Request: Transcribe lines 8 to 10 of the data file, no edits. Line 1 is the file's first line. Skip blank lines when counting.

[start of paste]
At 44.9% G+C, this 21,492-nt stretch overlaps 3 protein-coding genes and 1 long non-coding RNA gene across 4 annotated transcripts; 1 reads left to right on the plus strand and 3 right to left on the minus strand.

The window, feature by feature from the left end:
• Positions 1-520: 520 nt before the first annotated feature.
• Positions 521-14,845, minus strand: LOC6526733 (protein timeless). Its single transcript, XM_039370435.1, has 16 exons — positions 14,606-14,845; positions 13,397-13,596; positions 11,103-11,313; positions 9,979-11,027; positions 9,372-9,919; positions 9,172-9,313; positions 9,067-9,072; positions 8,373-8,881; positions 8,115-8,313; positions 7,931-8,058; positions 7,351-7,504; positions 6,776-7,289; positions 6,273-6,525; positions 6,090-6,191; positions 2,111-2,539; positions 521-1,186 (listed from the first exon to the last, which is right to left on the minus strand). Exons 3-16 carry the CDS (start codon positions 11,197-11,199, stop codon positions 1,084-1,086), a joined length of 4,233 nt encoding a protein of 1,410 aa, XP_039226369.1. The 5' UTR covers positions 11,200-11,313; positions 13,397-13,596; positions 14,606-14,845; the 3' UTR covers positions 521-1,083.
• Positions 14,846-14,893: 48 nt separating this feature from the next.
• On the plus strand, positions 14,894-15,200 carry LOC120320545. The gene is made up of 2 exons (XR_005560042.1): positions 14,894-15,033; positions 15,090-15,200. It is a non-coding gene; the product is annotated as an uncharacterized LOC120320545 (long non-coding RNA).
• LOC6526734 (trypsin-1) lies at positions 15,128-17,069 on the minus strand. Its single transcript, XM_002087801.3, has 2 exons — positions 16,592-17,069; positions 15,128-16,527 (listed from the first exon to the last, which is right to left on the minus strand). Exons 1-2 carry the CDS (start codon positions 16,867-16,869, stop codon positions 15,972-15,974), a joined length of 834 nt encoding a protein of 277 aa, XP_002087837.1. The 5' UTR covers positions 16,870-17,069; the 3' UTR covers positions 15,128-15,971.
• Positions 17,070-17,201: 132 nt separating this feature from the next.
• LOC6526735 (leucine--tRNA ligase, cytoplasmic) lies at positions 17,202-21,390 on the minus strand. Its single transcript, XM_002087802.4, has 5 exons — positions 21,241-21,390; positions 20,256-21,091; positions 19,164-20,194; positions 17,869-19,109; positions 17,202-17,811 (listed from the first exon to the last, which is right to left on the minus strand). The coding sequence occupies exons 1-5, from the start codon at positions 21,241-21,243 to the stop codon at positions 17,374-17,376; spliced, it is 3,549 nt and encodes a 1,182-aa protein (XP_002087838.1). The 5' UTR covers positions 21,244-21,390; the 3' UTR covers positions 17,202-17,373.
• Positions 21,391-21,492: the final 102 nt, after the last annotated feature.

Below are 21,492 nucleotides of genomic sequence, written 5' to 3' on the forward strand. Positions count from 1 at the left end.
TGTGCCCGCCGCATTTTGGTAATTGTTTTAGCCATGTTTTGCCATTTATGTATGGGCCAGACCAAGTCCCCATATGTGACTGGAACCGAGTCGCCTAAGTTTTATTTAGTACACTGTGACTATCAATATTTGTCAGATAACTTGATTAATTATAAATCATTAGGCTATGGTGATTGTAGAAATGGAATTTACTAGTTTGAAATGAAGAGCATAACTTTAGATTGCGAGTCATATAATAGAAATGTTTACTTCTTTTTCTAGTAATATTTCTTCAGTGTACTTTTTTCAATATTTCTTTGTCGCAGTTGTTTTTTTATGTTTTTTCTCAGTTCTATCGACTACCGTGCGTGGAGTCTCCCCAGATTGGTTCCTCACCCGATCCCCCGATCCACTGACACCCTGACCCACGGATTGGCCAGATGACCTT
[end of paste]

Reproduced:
• Positions 17,070-17,201: 132 nt separating this feature from the next.
• LOC6526735 (leucine--tRNA ligase, cytoplasmic) lies at positions 17,202-21,390 on the minus strand. Its single transcript, XM_002087802.4, has 5 exons — positions 21,241-21,390; positions 20,256-21,091; positions 19,164-20,194; positions 17,869-19,109; positions 17,202-17,811 (listed from the first exon to the last, which is right to left on the minus strand). The coding sequence occupies exons 1-5, from the start codon at positions 21,241-21,243 to the stop codon at positions 17,374-17,376; spliced, it is 3,549 nt and encodes a 1,182-aa protein (XP_002087838.1). The 5' UTR covers positions 21,244-21,390; the 3' UTR covers positions 17,202-17,373.
• Positions 21,391-21,492: the final 102 nt, after the last annotated feature.